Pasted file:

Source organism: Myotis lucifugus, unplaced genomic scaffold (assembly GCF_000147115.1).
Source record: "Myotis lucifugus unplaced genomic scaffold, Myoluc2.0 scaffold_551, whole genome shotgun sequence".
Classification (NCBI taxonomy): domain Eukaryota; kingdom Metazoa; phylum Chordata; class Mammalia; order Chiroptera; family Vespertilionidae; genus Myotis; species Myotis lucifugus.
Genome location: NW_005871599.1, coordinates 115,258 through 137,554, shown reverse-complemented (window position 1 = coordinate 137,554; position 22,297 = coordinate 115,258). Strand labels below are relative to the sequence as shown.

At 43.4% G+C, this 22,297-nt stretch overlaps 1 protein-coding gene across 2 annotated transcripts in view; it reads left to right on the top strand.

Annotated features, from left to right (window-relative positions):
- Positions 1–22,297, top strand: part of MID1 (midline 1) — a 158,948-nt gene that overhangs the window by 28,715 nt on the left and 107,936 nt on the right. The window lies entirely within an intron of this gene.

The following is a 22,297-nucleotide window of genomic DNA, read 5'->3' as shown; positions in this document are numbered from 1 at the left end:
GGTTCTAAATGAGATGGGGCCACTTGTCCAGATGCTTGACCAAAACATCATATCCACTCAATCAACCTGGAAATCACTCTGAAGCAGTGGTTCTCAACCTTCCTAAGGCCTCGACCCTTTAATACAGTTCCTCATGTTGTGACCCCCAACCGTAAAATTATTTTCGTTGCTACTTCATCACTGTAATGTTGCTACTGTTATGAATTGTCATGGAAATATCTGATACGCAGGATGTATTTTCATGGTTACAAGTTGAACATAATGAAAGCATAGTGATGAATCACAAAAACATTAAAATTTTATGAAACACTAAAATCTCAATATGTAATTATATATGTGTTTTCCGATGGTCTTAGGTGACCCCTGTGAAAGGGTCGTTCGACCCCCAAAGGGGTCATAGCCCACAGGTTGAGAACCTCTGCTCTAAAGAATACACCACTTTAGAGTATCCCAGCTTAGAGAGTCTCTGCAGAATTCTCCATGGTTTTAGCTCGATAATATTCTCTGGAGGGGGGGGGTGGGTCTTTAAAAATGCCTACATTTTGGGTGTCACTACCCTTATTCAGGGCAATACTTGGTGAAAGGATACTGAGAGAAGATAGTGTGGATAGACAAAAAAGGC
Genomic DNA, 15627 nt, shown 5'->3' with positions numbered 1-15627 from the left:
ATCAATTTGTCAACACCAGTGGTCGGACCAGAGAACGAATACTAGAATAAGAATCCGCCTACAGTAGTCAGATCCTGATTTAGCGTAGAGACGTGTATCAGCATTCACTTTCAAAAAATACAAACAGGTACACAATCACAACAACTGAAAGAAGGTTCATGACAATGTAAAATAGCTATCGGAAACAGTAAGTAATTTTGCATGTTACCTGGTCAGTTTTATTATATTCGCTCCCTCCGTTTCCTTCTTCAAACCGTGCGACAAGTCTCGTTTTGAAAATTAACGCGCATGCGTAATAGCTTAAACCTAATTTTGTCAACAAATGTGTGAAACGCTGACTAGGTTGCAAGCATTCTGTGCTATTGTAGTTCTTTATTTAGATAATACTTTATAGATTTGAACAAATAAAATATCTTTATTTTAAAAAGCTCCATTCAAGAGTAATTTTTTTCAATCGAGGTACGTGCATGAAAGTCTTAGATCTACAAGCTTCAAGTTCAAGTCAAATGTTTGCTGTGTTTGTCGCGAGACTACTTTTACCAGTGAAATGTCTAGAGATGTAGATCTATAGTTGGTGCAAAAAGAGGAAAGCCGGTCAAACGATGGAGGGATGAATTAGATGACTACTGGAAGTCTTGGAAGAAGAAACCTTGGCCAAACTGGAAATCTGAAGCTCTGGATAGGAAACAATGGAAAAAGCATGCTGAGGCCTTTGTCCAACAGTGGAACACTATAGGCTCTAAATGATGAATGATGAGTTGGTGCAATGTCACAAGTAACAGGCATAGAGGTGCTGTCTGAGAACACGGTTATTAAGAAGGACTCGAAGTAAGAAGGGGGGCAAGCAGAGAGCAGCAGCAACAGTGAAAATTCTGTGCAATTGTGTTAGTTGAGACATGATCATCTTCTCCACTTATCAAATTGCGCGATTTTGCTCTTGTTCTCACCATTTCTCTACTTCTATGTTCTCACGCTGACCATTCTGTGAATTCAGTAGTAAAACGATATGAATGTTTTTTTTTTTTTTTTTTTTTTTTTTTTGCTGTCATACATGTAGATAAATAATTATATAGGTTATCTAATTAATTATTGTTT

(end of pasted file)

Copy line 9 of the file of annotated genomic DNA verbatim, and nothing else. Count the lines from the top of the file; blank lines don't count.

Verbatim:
GGTTCTAAATGAGATGGGGCCACTTGTCCAGATGCTTGACCAAAACATCATATCCACTCAATCAACCTGGAAATCACTCTGAAGCAGTGGTTCTCAACCTTCCTAAGGCCTCGACCCTTTAATACAGTTCCTCATGTTGTGACCCCCAACCGTAAAATTATTTTCGTTGCTACTTCATCACTGTAATGTTGCTACTGTTATGAATTGTCATGGAAATATCTGATACGCAGGATGTATTTTCATGGTTACAAGTTGAACATAATGAAAGCATAGTGATGAATCACAAAAACATTAAAATTTTATGAAACACTAAAATCTCAATATGTAATTATATATGTGTTTTCCGATGGTCTTAGGTGACCCCTGTGAAAGGGTCGTTCGACCCCCAAAGGGGTCATAGCCCACAGGTTGAGAACCTCTGCTCTAAAGAATACACCACTTTAGAGTATCCCAGCTTAGAGAGTCTCTGCAGAATTCTCCATGGTTTTAGCTCGATAATATTCTCTGGAGGGGGGGGGTGGGTCTTTAAAAATGCCTACATTTTGGGTGTCACTACCCTTATTCAGGGCAATACTTGGTGAAAGGATACTGAGAGAAGATAGTGTGGATAGACAAAAAAGGC